Newton Bateman.

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November of the same year, tlie two divisions
were consolidated under tlie title of the Ohio &
Mississippi Railway. — Tlie Springfield Division
was the result of the consolidation, in December,
1869, of the Pana, Springfield & Northwestern
and the Illinois & Southeastern Railroad — each
having been chartered in 1867 — the new corpo-
ration taking the name of the Springfield & Illi-
nois Southeastern Railroad, under which name
the road was built and opened in March, 1871. In
1873, it was placed in the liands of receivers ; in
1874 was sold under foreclosure, and, on March
1, 1875, passed into the hands of the Ohio & Mis-
sissippi Railway Company. In November, 1876,
the road was again placed in the hands of a
receiver, but was restored to the Company in 1884.
— In November, 1893, the Ohio & Mississippi was
consolidated with the Baltimore & Ohio South-
western Railroad, whicli was the successor of the
Cincinnati, Washington & Baltimore Railroad,
the reorganized Company taking tlie name of the
Baltimore & Ohio Southwestern Railway Com-
pany. The total capitalization of the road, as
organized in 1898, was §84,770,531. Several
branches of the main line in Indiana and Ohio go
to increase the aggregate mileage, but being
wholly outside of Illinois are not taken into ac-
count in this statement.

ROAD, part of the Baltimore & Ohio Railroad
System, of which only 8.21 out of 265 miles are in
Illinois. The principal object of the company's
incorporation was to secure entrance for the
Baltimore & Ohio into Chicago. The capital
stock outstanding exceeds §1,500,000. The total
capital (including stock, funded and floating debt)
is §20,339,166 or §76,728 per mile. The gross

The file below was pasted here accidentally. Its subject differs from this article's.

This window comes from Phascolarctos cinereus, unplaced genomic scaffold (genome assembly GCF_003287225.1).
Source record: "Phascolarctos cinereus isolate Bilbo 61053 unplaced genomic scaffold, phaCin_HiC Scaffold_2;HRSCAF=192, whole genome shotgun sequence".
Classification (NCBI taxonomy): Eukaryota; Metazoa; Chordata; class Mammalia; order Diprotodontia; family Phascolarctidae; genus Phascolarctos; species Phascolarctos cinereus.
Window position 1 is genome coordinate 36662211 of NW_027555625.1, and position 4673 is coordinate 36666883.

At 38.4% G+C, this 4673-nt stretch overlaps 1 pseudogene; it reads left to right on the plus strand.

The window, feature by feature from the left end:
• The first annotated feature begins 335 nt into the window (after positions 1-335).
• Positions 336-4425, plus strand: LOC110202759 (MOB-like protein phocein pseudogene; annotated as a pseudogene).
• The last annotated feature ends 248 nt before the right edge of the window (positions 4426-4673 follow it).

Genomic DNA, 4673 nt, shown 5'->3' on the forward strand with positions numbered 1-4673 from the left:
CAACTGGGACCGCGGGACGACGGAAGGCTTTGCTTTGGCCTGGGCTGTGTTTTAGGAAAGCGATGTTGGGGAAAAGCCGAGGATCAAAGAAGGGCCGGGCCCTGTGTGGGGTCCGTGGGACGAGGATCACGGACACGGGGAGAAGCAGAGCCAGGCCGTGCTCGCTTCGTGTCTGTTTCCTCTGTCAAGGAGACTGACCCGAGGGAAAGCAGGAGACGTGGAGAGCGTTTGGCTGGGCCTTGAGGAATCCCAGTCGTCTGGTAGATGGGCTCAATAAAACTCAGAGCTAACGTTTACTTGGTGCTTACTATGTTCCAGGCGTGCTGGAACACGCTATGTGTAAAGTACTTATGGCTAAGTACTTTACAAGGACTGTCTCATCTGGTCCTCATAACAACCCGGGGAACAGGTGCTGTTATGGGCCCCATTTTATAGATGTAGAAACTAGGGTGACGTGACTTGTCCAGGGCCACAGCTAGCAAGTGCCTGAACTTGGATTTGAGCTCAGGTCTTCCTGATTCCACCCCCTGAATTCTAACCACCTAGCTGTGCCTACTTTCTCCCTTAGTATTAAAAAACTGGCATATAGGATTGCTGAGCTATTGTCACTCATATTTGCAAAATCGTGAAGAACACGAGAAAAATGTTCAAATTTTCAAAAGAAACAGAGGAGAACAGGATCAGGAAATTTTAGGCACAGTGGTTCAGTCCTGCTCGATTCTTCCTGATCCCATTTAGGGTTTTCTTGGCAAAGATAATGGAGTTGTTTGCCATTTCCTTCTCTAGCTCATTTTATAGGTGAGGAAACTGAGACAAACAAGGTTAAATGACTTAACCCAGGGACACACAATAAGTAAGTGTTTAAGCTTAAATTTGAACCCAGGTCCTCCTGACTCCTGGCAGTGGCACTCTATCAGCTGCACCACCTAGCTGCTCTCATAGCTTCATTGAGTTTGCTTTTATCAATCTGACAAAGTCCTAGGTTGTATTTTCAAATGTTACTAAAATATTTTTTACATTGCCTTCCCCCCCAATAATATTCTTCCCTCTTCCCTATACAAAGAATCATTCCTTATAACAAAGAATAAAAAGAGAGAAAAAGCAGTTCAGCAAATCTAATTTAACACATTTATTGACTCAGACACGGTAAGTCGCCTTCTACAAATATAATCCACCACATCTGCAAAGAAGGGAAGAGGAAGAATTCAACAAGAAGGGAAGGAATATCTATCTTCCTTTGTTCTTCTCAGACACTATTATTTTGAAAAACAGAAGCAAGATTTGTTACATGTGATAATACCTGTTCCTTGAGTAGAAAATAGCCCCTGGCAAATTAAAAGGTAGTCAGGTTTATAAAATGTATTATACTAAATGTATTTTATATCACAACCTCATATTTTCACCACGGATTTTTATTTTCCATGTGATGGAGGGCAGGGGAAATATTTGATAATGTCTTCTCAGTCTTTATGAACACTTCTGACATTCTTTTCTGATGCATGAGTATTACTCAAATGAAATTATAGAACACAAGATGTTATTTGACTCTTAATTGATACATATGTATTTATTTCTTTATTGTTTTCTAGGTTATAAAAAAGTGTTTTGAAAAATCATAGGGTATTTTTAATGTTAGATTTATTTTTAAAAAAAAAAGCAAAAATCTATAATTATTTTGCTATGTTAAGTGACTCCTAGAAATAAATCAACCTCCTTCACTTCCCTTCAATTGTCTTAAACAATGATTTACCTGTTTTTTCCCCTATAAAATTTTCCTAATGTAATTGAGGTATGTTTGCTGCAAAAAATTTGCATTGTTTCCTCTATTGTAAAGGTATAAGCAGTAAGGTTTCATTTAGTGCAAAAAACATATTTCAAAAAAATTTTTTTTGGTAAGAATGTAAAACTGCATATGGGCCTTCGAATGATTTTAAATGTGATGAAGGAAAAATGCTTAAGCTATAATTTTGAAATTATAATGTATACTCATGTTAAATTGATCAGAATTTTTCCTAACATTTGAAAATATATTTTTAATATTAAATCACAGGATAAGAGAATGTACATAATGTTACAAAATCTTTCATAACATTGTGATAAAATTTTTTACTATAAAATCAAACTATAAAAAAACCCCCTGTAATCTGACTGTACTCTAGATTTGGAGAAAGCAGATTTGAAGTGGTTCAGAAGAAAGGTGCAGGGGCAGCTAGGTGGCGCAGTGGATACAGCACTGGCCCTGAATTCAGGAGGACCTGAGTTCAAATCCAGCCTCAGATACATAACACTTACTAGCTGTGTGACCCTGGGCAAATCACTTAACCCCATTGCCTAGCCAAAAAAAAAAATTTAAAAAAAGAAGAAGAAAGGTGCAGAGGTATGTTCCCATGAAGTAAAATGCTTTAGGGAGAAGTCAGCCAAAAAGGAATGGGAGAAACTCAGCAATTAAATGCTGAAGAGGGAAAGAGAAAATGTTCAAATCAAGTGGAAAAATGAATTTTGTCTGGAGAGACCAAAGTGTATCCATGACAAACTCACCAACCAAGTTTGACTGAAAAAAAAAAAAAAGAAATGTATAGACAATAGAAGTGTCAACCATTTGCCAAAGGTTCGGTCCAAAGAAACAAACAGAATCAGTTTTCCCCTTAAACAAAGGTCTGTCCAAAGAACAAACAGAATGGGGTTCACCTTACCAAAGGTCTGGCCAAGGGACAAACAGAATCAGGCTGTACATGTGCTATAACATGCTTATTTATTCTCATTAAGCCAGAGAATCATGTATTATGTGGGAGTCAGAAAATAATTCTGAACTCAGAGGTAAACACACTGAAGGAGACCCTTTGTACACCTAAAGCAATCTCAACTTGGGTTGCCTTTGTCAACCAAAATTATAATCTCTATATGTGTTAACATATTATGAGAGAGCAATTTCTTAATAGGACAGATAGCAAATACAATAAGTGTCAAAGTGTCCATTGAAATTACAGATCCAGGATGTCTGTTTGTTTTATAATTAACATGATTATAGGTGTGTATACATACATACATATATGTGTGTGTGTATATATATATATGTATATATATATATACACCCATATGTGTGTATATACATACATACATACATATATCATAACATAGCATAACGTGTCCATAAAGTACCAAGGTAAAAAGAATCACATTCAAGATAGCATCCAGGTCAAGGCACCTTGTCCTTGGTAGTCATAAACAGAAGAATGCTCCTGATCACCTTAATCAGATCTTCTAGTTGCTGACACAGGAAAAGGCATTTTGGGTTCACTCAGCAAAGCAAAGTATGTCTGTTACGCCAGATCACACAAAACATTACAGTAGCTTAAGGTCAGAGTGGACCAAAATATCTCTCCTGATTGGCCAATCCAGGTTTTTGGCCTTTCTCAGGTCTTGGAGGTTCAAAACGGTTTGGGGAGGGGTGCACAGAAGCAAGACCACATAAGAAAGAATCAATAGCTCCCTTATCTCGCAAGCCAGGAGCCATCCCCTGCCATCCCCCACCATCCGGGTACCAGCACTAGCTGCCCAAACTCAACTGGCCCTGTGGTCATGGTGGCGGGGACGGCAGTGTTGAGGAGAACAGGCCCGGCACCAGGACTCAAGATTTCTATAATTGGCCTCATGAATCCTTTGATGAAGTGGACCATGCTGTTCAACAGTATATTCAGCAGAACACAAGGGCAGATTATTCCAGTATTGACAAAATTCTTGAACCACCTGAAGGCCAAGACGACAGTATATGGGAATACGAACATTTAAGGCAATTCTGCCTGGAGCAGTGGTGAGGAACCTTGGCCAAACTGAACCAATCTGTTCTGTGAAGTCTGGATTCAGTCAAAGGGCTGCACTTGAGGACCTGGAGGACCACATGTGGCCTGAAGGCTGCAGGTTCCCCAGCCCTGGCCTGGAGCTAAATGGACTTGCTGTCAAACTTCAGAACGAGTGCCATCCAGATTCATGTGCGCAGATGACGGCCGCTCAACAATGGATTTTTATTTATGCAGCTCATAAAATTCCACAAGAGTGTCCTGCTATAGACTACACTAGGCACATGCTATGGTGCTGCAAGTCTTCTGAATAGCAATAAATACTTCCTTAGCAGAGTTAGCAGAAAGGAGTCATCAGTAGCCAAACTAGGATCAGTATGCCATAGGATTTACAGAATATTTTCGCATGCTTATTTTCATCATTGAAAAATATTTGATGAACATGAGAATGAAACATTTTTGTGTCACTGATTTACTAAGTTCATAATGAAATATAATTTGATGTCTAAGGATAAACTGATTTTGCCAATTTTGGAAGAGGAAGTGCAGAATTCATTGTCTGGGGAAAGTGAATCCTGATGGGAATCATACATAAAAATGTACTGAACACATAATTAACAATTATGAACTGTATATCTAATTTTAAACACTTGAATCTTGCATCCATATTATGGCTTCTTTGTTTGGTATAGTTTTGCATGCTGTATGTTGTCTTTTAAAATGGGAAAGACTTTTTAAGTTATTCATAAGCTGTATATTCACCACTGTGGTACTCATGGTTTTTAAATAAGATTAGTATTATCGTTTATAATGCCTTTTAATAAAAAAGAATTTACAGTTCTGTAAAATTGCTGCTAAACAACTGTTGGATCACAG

earnings for the year ending June 30, 1898, were
§3,383,010 and the operating expenses §3,493,452.
The income and earnings for the portion of the
line in Illinois for the same period were §209,208
and the expenses §208,096.

BANGS, Mark, lawyer, was bom in Franklin
County, Mass., Jan. 9, 1822; .spent his boy-
hood on a farm in Western New York, and, after
a year in an institution at Rochester, came to
Chicago in 1844, later spending two years in farm
work and teaching in Central Illinois. Return-
ing east in 1847, he engaged in teaching for
two years at Springfield, Mass., then spent
a year in a dry goods store at Lacon, 111.,
meanwhile prosecuting his legal studies. In
1851 he began practice, was elected a Judge



of the Circuit Court in 18r)9; served one session
as State Senator (1870-T2); in 1873 was ap-
pointed Circuit Judge to fill the unexpired
term of Judge Richmond, deceased, and, in 187.5,
was appointed by President Grant United States
District Attornej- for the Nortliern District,
remaining in ofHce four years. Judge Bangs was
also a member of the first Anti-Nebraska State
Convention of Illinois, held at Springfield in 1854;
in 1803 presided over the Congressional Conven-
tion which nominated Owen Lovejoy for Congress
for the first time , was one of the charter members
of the "Union League of America," serving as its
President, and, in 1868, was a delegate to the
National Convention which nominated General
Grant for President for the first time. After
retiring from the office of District Attorney in
1879, he removed to Chicago, where he is still
(1898) engaged in the practice of his profession.

BAXKSOS, Andrew, pioneer and early legis-
lator, a native of Tennessee, settled on Silver